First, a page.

Q: There has been quite a lot of discussion here at the [International Monetary Fund] meetings about possible economic problems in the US and further afield, which could have a big knock-on effect on countries like Honduras that are heavily reliant on the US. How worried are you?

A: We are under the US umbrella because our main export is to the US and also remittances come from the US. Right now we have not seen any effect but we will see it pretty soon. Our exports of garments to the US will slow down so this will create a situation where people [who are working in the garment industry] will have to be cut from their jobs. Also our production of some commodities will be affected, like coffee and all those things where the main export is to the US and Europe. This will slow the growth we are having right now, which is 3.54% of gross domestic product… we will see what is going on, but in the meantime we have to work on the anti-crisis plan for [Honduras in reaction to] the events that are going on worldwide.

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Q: How do you differentiate yourself from other Central American countries as an investment destination?

A: We have all the facilities for investment and we [have] just passed some laws. One of those laws allows us to create what we call a model city or charter city, which allows people to develop from one to 1000 square kilometres so they can set up their business and help develop our city… Also the other part is the development of tourism. In this area we have two different types [of tourism], the archaeology part for the Mayan ruins and also the beaches in the Caribbean. We have some cruise ships coming over every week and we have some cruise ship facilities to stop over in Honduras. And the other part is our coffee. The export of coffee and also some seafood and some traditional vegetables to the US and to Europe is quite strong right now. We are exporting some types of minerals to Asia, to China. We have the forestry, we have agriculture and we have tourism so it is a small country but everything is there.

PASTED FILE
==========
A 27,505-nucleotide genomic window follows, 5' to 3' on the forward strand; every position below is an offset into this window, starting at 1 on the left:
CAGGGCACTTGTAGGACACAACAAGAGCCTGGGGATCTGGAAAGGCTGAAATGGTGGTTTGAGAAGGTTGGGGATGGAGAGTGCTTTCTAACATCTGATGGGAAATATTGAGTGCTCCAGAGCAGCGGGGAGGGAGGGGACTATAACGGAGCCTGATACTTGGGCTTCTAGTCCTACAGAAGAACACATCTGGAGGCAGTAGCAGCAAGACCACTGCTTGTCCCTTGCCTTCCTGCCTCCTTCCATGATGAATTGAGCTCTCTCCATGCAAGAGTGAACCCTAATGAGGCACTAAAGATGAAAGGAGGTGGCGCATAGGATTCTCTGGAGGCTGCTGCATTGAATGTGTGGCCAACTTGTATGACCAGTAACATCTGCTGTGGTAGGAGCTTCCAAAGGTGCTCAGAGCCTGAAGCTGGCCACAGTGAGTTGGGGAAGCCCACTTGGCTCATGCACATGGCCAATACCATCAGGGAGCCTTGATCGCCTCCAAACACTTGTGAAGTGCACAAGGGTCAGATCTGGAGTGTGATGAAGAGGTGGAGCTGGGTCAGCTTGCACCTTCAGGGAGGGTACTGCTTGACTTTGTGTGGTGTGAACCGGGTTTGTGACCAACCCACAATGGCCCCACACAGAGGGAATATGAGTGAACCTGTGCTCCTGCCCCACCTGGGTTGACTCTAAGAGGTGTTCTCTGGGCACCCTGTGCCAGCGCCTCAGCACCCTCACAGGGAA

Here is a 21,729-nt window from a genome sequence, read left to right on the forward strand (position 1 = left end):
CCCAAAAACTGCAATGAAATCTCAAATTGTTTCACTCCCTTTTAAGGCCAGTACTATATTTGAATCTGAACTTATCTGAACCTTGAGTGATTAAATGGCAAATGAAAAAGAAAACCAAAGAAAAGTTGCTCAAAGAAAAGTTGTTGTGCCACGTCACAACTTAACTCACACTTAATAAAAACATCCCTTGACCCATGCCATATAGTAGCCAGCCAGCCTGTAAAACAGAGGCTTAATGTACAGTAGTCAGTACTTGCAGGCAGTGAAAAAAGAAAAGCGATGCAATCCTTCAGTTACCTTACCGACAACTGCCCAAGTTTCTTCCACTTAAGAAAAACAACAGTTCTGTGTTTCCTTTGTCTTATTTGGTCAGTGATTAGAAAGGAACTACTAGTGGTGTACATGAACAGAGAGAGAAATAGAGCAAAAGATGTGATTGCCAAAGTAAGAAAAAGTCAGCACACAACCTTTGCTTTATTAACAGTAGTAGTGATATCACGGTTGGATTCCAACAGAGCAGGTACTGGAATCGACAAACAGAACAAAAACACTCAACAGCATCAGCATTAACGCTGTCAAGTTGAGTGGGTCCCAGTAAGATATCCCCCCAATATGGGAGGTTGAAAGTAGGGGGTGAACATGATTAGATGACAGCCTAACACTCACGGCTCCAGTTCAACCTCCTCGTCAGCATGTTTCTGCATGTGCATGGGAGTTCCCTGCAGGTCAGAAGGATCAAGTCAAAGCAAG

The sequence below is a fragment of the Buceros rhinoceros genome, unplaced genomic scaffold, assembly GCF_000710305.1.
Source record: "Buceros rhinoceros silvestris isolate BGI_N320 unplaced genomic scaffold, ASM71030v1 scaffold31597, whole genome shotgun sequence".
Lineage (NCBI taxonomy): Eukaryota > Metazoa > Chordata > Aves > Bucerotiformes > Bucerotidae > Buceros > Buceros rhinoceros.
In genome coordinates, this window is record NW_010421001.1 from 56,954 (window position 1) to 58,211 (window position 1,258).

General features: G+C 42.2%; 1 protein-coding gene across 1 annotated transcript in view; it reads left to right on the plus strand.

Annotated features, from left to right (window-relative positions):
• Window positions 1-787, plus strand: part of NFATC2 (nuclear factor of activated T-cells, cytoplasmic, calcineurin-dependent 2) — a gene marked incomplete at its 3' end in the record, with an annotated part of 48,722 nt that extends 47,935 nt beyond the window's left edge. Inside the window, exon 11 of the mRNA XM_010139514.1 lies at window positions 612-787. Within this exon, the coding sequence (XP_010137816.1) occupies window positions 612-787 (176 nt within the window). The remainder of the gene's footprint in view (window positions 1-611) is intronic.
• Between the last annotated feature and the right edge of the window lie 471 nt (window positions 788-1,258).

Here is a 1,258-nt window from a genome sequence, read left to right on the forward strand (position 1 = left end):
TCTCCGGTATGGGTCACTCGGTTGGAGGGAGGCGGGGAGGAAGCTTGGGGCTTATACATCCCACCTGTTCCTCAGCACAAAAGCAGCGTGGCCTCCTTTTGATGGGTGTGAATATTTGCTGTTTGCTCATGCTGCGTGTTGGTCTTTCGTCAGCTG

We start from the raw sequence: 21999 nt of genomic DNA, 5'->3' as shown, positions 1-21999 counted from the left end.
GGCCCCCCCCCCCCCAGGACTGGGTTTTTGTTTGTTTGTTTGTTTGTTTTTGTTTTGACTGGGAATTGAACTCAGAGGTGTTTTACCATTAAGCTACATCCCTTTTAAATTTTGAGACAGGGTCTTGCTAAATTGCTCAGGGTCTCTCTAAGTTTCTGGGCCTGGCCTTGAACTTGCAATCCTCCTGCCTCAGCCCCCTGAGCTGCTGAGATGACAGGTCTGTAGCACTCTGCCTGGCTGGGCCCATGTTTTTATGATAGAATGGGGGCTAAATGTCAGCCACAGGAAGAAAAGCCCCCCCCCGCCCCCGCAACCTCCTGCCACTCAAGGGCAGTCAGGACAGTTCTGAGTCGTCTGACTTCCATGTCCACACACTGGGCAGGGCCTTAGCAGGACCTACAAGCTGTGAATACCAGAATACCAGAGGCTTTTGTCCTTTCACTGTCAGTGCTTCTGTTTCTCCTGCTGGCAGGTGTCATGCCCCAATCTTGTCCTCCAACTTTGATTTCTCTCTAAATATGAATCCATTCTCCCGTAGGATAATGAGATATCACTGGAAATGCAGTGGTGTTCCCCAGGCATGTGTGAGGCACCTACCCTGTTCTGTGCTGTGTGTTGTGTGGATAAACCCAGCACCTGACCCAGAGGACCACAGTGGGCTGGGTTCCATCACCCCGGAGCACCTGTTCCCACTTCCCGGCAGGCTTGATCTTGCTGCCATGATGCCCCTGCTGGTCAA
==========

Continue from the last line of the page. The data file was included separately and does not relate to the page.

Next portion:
We hope in the near future, with Central America fighting violence and drug trafficking all together, it will slow down

Q: One of the problems is the perception of security in this region. Do you see that as a deterrent for tourists and investors, and how do you counteract that?

A: The violence in Honduras and in Central America is mainly imported… [Drug traffickers] are pushing up from Colombia and pushing down from Mexico so we are caught in between. In tourism, some areas like the Bay Islands are secluded from the mainland so that is not affected by this violence because it is separate from the mainland and the tourism is quite strong over there. [On] the mainland, yes, it slows things down a little bit, but the government is fighting violence… We hope in the near future, with Central America fighting violence and drug trafficking all together, it will slow down. We have had some meetings at the regional level and next October we will have some meetings in Mexico where all the presidents will get together and sign an agreement against drug trafficking.

Q: How can you get the country on the shortlist for investors?

A: Based on the fact that we have free trade, based on the qualified labour and based on [the fact] that we are close to the US. We have the port facilities so these will create some opportunities for people that want the best and also [those that] produce goods that will be sent back to the US and sent to Europe with the free trade agreement. Honduras is the second country in Latin America for number of trade agreements – not only with the US, Canada and Europe, but also with South America and some parts of Asia.